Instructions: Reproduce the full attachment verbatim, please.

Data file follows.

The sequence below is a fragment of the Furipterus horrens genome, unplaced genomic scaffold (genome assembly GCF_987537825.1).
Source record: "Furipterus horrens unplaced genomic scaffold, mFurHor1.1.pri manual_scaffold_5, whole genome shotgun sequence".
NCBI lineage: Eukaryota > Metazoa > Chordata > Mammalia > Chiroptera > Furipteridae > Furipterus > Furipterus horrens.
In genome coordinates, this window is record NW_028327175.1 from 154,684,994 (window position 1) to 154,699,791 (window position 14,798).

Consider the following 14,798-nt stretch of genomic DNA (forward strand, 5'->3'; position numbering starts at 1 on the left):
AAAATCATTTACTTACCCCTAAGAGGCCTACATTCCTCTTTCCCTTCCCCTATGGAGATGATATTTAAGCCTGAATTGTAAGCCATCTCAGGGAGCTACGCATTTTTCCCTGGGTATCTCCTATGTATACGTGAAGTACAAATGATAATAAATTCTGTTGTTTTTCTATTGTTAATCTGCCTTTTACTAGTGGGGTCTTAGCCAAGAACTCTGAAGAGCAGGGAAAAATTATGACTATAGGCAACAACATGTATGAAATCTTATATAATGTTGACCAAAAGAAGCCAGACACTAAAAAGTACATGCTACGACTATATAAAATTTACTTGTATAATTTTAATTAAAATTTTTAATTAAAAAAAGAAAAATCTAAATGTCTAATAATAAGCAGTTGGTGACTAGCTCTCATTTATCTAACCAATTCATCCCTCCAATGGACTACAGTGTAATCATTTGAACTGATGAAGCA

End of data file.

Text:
The sequence below is a fragment of the Furipterus horrens genome, unplaced genomic scaffold (genome assembly GCF_987537825.1).
Source record: "Furipterus horrens unplaced genomic scaffold, mFurHor1.1.pri manual_scaffold_5, whole genome shotgun sequence".
NCBI lineage: Eukaryota > Metazoa > Chordata > Mammalia > Chiroptera > Furipteridae > Furipterus > Furipterus horrens.
In genome coordinates, this window is record NW_028327175.1 from 154,684,994 (window position 1) to 154,699,791 (window position 14,798).

Consider the following 14,798-nt stretch of genomic DNA (forward strand, 5'->3'; position numbering starts at 1 on the left):
AAAATCATTTACTTACCCCTAAGAGGCCTACATTCCTCTTTCCCTTCCCCTATGGAGATGATATTTAAGCCTGAATTGTAAGCCATCTCAGGGAGCTACGCATTTTTCCCTGGGTATCTCCTATGTATACGTGAAGTACAAATGATAATAAATTCTGTTGTTTTTCTATTGTTAATCTGCCTTTTACTAGTGGGGTCTTAGCCAAGAACTCTGAAGAGCAGGGAAAAATTATGACTATAGGCAACAACATGTATGAAATCTTATATAATGTTGACCAAAAGAAGCCAGACACTAAAAAGTACATGCTACGACTATATAAAATTTACTTGTATAATTTTAATTAAAATTTTTAATTAAAAAAAGAAAAATCTAAATGTCTAATAATAAGCAGTTGGTGACTAGCTCTCATTTATCTAACCAATTCATCCCTCCAATGGACTACAGTGTAATCATTTGAACTGATGAAGCA